Three Times the Legal Limit in Alcohol-Related Car Wreck
A San Antonio police officer named Stephanie Brown, who had been an officer for three years, was killed when she was struck head on by an SUV driven by former U.S. Army sergeant Chris Baldaramos. As Eva Ruth Moravec reports for the San Antonio-Express News, Baldaramos's blood-alcohol content was apparently three times the legal limit at the time of the San Antonio car wreck.
As Moravec reports, San Antonio Police Chief William McManus said, "Whatever level he was at was high enough for him to get up on the highway, go the wrong way and kill a police officer. From my standpoint, if you're 0.08 or above, you're a danger on the roadway."
Baldaramos was no stranger to drunk driving. He had been charged with DWI last year and was on probation from that incident. It is likely that he had driven drunk on prior occasions, as he is what some might characterize as a "high-functioning alcoholic," or someone whose tolerance allows for an extremely high blood-alcohol content.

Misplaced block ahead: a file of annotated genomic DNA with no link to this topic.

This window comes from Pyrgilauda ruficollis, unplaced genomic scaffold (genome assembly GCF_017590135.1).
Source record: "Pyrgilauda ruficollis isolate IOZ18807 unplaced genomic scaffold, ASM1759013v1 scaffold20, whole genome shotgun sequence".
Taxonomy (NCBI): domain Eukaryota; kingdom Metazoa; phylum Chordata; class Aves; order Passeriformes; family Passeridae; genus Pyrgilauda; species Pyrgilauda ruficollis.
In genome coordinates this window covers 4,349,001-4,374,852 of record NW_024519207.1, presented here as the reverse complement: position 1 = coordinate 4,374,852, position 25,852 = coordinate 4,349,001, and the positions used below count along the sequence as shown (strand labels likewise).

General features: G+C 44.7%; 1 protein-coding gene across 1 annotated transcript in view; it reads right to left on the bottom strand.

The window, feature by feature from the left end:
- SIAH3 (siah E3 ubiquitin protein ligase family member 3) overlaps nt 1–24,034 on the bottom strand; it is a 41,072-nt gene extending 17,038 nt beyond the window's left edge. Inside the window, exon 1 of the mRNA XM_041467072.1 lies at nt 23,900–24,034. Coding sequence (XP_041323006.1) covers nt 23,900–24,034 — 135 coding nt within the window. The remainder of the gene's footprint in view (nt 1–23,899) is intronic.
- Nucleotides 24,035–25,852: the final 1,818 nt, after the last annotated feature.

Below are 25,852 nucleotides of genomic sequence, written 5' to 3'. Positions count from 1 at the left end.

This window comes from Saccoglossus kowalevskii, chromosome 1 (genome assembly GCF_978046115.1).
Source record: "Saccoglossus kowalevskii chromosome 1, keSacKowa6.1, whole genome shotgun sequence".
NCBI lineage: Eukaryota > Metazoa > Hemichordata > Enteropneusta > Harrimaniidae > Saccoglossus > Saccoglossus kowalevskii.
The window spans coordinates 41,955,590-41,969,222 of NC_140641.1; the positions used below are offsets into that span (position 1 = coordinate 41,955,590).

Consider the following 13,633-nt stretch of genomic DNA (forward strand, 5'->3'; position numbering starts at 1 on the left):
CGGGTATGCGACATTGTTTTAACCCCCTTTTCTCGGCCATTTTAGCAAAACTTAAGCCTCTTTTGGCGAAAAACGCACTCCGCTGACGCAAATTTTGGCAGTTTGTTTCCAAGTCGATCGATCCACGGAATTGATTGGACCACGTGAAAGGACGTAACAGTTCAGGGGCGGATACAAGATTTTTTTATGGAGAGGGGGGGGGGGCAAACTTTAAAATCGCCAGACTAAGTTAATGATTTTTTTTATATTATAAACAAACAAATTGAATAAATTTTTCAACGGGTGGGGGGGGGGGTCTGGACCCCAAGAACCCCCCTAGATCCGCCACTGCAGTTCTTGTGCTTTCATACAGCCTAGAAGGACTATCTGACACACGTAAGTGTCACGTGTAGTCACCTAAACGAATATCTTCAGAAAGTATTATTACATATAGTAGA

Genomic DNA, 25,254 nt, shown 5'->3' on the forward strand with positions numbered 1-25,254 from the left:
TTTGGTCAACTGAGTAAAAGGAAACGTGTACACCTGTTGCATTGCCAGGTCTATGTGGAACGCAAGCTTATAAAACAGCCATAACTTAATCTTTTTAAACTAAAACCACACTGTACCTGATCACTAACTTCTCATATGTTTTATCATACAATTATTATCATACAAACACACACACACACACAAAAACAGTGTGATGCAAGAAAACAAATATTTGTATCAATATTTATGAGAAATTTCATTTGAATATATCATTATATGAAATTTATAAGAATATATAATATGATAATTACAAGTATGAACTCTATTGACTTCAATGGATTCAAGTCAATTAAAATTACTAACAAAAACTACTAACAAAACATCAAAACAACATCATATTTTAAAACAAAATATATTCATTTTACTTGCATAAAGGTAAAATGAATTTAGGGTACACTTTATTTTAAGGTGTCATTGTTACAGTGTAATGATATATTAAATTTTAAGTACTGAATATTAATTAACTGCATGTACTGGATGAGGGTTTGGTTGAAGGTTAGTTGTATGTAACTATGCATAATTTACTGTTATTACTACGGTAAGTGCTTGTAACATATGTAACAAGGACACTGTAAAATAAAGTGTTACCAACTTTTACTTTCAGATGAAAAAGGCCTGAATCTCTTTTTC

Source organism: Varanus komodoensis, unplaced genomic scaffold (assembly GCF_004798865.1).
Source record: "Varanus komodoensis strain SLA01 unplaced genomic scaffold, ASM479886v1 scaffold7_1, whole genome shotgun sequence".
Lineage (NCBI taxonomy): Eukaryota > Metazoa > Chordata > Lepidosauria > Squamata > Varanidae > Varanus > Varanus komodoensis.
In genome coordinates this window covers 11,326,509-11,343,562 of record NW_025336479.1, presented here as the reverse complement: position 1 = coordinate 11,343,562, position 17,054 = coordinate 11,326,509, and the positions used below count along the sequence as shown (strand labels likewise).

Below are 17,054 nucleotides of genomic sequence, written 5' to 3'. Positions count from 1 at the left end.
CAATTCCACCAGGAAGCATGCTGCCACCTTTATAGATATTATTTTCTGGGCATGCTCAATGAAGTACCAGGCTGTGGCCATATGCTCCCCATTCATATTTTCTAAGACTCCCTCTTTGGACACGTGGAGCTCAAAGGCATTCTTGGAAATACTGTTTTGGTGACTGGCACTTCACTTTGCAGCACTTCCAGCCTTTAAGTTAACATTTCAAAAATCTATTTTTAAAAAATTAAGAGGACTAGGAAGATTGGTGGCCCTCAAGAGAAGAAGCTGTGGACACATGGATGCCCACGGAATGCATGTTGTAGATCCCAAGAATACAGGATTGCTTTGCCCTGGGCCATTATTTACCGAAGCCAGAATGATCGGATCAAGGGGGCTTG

As to his 0.24 blood-alcohol content, Texas university professor John Roache said, "By the time you get up to three times the legal limit, even a chronic alcoholic is going to show signs of impairment."
University research scientist Robert Foss explained that Baldaramos should have passed out at 0.24 BAC, but didn't, likely because he was a heavy drinker, and that his chances of getting into a car wreck were 30 times greater than those of a sober driver.
Source: San Antonio-Express News, "Blood alcohol was nearly 0.24, source says," Eva Ruth Moravec, May 20, 2011